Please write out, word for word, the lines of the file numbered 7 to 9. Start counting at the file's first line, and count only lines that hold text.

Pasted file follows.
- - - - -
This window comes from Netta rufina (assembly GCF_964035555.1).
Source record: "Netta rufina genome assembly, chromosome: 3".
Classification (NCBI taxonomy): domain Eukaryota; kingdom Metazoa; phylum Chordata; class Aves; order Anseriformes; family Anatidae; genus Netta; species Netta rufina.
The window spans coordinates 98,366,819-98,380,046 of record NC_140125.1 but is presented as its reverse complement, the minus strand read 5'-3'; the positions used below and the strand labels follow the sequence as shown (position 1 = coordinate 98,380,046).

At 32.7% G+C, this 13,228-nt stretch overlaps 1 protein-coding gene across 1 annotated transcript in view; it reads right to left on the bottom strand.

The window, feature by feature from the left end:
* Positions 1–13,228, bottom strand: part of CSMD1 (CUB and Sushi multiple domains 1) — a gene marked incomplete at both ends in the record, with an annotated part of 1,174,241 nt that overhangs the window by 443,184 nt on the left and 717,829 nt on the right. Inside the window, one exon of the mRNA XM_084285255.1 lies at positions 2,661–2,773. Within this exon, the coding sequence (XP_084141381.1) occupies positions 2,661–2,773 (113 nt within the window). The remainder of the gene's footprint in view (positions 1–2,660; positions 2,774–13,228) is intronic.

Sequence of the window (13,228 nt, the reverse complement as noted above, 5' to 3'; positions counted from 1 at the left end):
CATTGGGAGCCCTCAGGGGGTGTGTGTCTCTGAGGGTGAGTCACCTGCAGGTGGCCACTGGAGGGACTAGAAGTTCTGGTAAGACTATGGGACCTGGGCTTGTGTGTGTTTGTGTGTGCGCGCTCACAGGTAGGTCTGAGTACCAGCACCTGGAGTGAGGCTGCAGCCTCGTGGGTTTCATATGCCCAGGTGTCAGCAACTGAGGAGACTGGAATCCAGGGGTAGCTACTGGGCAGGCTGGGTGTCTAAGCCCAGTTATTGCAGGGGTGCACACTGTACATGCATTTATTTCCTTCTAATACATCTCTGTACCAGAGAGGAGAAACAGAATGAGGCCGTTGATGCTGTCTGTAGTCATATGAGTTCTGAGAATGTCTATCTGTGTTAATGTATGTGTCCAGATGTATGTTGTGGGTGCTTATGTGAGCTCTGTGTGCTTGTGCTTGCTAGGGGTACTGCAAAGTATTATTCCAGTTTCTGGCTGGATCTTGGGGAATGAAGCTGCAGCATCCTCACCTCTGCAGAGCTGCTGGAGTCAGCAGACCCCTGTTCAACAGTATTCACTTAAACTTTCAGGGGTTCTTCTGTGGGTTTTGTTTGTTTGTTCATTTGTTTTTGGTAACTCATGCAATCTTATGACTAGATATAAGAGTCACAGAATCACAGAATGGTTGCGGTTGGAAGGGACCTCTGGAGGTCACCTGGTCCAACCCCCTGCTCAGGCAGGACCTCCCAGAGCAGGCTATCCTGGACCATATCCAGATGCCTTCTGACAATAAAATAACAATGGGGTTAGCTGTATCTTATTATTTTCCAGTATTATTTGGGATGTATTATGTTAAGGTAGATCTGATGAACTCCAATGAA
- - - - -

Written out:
* Positions 1–13,228, bottom strand: part of CSMD1 (CUB and Sushi multiple domains 1) — a gene marked incomplete at both ends in the record, with an annotated part of 1,174,241 nt that overhangs the window by 443,184 nt on the left and 717,829 nt on the right. Inside the window, one exon of the mRNA XM_084285255.1 lies at positions 2,661–2,773. Within this exon, the coding sequence (XP_084141381.1) occupies positions 2,661–2,773 (113 nt within the window). The remainder of the gene's footprint in view (positions 1–2,660; positions 2,774–13,228) is intronic.

Sequence of the window (13,228 nt, the reverse complement as noted above, 5' to 3'; positions counted from 1 at the left end):
CATTGGGAGCCCTCAGGGGGTGTGTGTCTCTGAGGGTGAGTCACCTGCAGGTGGCCACTGGAGGGACTAGAAGTTCTGGTAAGACTATGGGACCTGGGCTTGTGTGTGTTTGTGTGTGCGCGCTCACAGGTAGGTCTGAGTACCAGCACCTGGAGTGAGGCTGCAGCCTCGTGGGTTTCATATGCCCAGGTGTCAGCAACTGAGGAGACTGGAATCCAGGGGTAGCTACTGGGCAGGCTGGGTGTCTAAGCCCAGTTATTGCAGGGGTGCACACTGTACATGCATTTATTTCCTTCTAATACATCTCTGTACCAGAGAGGAGAAACAGAATGAGGCCGTTGATGCTGTCTGTAGTCATATGAGTTCTGAGAATGTCTATCTGTGTTAATGTATGTGTCCAGATGTATGTTGTGGGTGCTTATGTGAGCTCTGTGTGCTTGTGCTTGCTAGGGGTACTGCAAAGTATTATTCCAGTTTCTGGCTGGATCTTGGGGAATGAAGCTGCAGCATCCTCACCTCTGCAGAGCTGCTGGAGTCAGCAGACCCCTGTTCAACAGTATTCACTTAAACTTTCAGGGGTTCTTCTGTGGGTTTTGTTTGTTTGTTCATTTGTTTTTGGTAACTCATGCAATCTTATGACTAGATATAAGAGTCACAGAATCACAGAATGGTTGCGGTTGGAAGGGACCTCTGGAGGTCACCTGGTCCAACCCCCTGCTCAGGCAGGACCTCCCAGAGCAGGCTATCCTGGACCATATCCAGATGCCTTCTGACAATAAAATAACAATGGGGTTAGCTGTATCTTATTATTTTCCAGTATTATTTGGGATGTATTATGTTAAGGTAGATCTGATGAACTCCAATGAA